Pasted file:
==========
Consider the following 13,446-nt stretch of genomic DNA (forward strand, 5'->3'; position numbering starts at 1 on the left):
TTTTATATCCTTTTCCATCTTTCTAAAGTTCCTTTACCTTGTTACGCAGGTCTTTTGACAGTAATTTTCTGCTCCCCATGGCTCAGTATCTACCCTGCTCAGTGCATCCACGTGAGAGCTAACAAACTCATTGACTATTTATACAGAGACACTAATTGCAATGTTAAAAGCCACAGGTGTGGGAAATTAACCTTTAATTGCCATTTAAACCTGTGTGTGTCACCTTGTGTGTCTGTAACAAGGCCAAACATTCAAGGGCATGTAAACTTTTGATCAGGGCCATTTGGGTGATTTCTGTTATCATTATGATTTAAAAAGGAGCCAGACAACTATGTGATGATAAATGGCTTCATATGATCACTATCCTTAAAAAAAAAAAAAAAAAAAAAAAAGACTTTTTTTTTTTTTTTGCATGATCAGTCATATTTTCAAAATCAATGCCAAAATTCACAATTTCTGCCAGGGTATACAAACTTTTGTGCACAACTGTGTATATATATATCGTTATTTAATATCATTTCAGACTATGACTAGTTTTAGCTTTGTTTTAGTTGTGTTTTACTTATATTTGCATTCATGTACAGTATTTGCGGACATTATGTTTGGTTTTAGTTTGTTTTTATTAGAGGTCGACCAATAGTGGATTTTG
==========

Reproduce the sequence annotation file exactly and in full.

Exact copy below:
Consider the following 13,446-nt stretch of genomic DNA (forward strand, 5'->3'; position numbering starts at 1 on the left):
TTTTATATCCTTTTCCATCTTTCTAAAGTTCCTTTACCTTGTTACGCAGGTCTTTTGACAGTAATTTTCTGCTCCCCATGGCTCAGTATCTACCCTGCTCAGTGCATCCACGTGAGAGCTAACAAACTCATTGACTATTTATACAGAGACACTAATTGCAATGTTAAAAGCCACAGGTGTGGGAAATTAACCTTTAATTGCCATTTAAACCTGTGTGTGTCACCTTGTGTGTCTGTAACAAGGCCAAACATTCAAGGGCATGTAAACTTTTGATCAGGGCCATTTGGGTGATTTCTGTTATCATTATGATTTAAAAAGGAGCCAGACAACTATGTGATGATAAATGGCTTCATATGATCACTATCCTTAAAAAAAAAAAAAAAAAAAAAAAAGACTTTTTTTTTTTTTTTGCATGATCAGTCATATTTTCAAAATCAATGCCAAAATTCACAATTTCTGCCAGGGTATACAAACTTTTGTGCACAACTGTGTATATATATATCGTTATTTAATATCATTTCAGACTATGACTAGTTTTAGCTTTGTTTTAGTTGTGTTTTACTTATATTTGCATTCATGTACAGTATTTGCGGACATTATGTTTGGTTTTAGTTTGTTTTTATTAGAGGTCGACCAATAGTGGATTTTG